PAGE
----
The short answer is no. According to Ren Krinick, Ph.D. and licensed psychologist at Northwell Health OCD Center, obsessions and compulsions have to get to the point where they are affecting your daily life before they can be fully diagnosed as OCD. “Obsessions and compulsions have to be time-consuming, distressing and—as is the case with any mental health condition—impacting functioning.”
Translation: Your habit of making people put their glasses on a coaster, your need to have mugs facing a particular direction in the cabinet, or the need to organize your books in a specific order do not (necessarily) count as OCD. When it gets to the point where your work, social life and self-care are affected and you can’t get through a day without ruminating on a specific issue (and no, it’s not always about organization), then it’s diagnostic and pathological and you need to see a doctor, says Krinick.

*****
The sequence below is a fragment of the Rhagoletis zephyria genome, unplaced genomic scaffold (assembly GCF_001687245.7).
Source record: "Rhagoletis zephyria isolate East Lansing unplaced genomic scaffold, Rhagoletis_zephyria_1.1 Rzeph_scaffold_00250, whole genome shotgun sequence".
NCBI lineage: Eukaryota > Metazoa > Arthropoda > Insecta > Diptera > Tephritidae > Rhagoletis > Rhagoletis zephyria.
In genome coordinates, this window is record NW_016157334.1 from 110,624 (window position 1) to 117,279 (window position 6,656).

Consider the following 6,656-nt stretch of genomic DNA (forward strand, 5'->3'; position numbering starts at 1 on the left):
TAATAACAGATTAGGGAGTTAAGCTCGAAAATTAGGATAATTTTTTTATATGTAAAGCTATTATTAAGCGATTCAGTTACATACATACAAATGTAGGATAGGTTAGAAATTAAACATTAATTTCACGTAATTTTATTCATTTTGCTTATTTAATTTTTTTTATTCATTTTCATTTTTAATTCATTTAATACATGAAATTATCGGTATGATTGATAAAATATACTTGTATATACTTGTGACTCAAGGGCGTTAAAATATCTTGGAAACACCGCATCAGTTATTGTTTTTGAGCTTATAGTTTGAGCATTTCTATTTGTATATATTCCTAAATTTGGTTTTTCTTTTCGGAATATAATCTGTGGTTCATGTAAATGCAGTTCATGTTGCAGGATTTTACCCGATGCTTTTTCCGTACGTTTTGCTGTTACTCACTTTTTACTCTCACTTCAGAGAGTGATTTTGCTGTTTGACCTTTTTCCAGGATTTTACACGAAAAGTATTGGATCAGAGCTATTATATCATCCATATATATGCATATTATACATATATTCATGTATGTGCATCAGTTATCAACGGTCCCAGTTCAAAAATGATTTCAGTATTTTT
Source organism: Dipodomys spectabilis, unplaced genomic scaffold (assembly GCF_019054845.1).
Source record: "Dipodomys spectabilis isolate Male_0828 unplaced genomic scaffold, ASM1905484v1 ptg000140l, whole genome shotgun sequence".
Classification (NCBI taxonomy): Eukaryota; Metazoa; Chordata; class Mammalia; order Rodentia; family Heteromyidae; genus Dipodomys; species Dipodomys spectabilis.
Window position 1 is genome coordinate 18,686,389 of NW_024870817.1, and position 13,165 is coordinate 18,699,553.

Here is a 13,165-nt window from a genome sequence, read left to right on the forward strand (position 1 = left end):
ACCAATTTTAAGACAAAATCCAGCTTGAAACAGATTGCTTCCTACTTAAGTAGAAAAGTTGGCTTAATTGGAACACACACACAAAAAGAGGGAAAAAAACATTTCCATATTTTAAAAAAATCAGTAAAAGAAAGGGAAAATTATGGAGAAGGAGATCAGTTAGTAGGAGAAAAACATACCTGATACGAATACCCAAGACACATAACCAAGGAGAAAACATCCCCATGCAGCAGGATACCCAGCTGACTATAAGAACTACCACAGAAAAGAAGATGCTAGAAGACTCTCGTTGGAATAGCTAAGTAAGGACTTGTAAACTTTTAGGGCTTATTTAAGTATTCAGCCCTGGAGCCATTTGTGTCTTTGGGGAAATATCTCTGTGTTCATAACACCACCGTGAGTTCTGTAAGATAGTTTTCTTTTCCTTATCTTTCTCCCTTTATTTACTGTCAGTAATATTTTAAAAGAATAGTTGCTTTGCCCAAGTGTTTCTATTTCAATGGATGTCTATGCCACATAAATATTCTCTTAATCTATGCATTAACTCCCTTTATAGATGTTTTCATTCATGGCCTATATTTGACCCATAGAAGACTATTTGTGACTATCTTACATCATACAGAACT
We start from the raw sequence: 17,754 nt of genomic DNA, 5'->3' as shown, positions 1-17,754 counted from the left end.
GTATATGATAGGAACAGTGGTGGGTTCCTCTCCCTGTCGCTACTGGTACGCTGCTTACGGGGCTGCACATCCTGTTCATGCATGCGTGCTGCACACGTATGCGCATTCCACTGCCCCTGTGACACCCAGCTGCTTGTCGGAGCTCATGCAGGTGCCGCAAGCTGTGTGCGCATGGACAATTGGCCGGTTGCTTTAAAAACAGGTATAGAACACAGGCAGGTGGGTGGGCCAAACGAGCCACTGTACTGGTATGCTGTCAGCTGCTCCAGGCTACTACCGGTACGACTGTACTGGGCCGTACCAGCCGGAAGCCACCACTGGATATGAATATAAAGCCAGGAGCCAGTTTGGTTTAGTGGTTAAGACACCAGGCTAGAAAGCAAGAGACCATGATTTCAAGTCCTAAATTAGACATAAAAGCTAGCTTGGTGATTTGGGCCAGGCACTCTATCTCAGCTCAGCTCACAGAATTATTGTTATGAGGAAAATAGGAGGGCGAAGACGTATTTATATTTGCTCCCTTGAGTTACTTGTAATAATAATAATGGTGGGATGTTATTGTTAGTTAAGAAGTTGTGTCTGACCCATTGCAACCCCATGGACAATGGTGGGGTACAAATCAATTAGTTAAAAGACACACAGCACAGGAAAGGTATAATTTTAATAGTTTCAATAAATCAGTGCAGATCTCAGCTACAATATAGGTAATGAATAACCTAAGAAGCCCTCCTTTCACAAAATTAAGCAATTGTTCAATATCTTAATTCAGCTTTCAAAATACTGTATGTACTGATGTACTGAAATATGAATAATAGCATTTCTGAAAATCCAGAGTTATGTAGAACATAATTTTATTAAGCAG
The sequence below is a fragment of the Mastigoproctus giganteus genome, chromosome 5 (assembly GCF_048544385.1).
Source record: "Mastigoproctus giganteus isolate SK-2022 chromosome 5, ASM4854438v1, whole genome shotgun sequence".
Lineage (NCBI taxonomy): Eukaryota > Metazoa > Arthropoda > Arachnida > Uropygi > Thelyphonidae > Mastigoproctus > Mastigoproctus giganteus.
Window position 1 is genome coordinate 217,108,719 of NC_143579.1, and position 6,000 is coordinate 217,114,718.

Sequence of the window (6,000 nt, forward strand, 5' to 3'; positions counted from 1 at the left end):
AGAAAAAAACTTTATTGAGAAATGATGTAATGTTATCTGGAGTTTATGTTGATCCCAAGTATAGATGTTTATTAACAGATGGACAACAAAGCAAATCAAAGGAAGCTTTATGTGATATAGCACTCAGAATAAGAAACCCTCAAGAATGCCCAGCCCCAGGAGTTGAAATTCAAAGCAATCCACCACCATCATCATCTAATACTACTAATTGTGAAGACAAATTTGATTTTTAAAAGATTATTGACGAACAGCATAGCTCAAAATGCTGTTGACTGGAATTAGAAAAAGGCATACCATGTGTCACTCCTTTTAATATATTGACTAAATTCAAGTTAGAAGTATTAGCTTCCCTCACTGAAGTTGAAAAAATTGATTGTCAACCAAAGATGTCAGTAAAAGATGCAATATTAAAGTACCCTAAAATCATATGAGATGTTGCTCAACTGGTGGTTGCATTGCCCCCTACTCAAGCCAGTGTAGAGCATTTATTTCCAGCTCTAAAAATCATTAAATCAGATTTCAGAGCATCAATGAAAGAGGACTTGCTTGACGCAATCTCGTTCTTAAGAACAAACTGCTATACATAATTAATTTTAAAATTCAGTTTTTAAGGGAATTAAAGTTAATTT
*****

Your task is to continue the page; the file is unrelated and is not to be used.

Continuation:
Dr. Krinick also revealed that there are four major thinking styles found in people with OCD that aren’t present in those who don’t:
1. Need for certainty: This thinking style is characterized by someone’s need for everything to be clear and certain about a scenario before they feel safe. “The reality of life is that we never get true certainty, but the person with OCD can’t really tolerate that around certain things.”